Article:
DT: I think the first person we saw for any role was Paida (Noel), who plays Ludy, and she read the scene with Ian reading in the other parts. Then we asked her if she had any questions and she said, ‘Yes. Erm... What’s happening?’ She’d done it with conviction and belief you’d expect in an audition and it sounded really great, but she’d not really understood a word of it! So we explained what was happening, and she was like ‘Oh...’, and then it suddenly became alive.


When you put on fringe theatre, there’s usually some problems, like double booking the venue or last minute drop outs. Did you suffer anything like this?


RK: Well, not dropping out, but we have had a lot of throat infections. Three of the cast, including the lead actress. They all seemed to lose their voice over the weekend.


IW: It’s the Hoop!


RK: They all seem to have recovered really well, thank god!


DT: We also had a three-person costume team that went down very quickly to a one-person costume team. One of them got a paid job, and the other one was hit in the back of the head by a bus! Lizzie, she got off a bus and it drove into her. She’s alright but she had bad concussion so that was the end of her contribution. Hannah Telfer, who then had to handle the costume requirements all by herself, has done an incredible job. Halo’s dress for the party scene at the end is beautiful.


So tell us about Scytheplays?


DT: For a long time I had the idea of creating a company that was all about taking literary science

fiction, probably short stories, and putting on double bills of short plays. A standard theatre audience doesn’t know about science fiction, and sci fi readers don’t necessarily know that much about theatre. Putting the two together is probably uncharted territory, but I think they’ll go well together, and that’s what I’ve been wanting to do for a long time – and suddenly I’ve been made redundant so I have the time to do it! Last year my friend Kevin Cuffe, who’s a great writer, invited me to work with him on his play called The Say Can Blues, which was a big success at the Lass O’Gowrie and he was kind enough to let me use my company name for that show, so that gave us a prestigious first production which then led to Gareth asking me to do this. So Halo Jones has ended up being the first of our sci-fi adaptations under the name Scytheplays. Its been amazing and it was just the sort of thing I wanted to do.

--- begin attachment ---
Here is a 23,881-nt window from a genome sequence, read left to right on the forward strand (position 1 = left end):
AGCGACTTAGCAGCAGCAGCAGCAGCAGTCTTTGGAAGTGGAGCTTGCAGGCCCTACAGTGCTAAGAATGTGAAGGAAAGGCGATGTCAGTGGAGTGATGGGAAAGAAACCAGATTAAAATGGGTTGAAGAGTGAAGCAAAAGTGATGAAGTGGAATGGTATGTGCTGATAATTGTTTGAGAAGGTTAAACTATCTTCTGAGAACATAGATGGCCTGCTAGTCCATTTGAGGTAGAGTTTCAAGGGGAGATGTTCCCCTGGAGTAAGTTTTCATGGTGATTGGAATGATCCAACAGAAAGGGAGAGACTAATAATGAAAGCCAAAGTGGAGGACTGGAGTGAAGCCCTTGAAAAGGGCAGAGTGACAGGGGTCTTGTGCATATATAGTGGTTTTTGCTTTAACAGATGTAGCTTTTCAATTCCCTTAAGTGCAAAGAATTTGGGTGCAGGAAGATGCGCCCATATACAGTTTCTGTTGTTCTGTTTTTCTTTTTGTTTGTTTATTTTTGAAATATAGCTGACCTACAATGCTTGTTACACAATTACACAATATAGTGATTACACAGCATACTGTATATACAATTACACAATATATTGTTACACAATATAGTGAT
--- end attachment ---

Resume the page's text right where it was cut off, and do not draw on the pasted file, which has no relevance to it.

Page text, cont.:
Louise Hamer - Halo Jones

Louise Hamer

I hadn’t actually heard of it before, but when I read it I fell in love with it. Halo Jones is just a normal, ordinary girl who wants to get out of the hoop and get out of her situation. She’s nothing special, she hasn’t got any powers, she’s just someone who’s motivated by something and acts upon it. She says in the book that anyone could’ve done it, and that’s what I like about her. She’s just the girl next door, but she did it.

It’s been such fun to work on. It’s such a good story and it was great to play the lead. We’ve had a lot of fun and I’ve made a lot of new friends.


Benjamin Patterson

Benjamin Patterson - Toby

I’ve just been told that one of the real fan boys who came to see it said ‘The thing that was going to make or break it for me was if Toby was going to be good’, and then he said he loved it, which is just superb. You’ve got someone there who’s obviously a real fan of the comic, and has got a lot of history with it, and if you can tick their boxes that’s brilliant.

It’s the first time I’ve acted full mask, and I’m actually kind of scared of masks! Usually when you’re getting into character, who’ll wear your shoes or whatever, get in the zone, but I couldn’t look in the bloody mirror!

It was a fascinating little part to play though, as we had Toby as part dog and part human, so it was a real learning curve working out who he was going to be. It was a privilege to play as it was the only lead male part.


Zoe Iqbal - Swifty Frisco

Zoe Iqbal

Swifty’s an entertainment presenter that tells the Hoopsider’s celebrity gossip and fashion tips, and most importantly, passes on the messages from the government. It was a really good comic part that I had a lot of fun with.

Through being in Halo Jones, I’ve had my eyes opened to a whole world of comics. They weren’t what I expected, I think Halo is really political and it’s got lots of undercurrents and twists to the story. I also do stand up, and I think comics are a really rich source for anyone writing comedy, as the characters are just brilliant.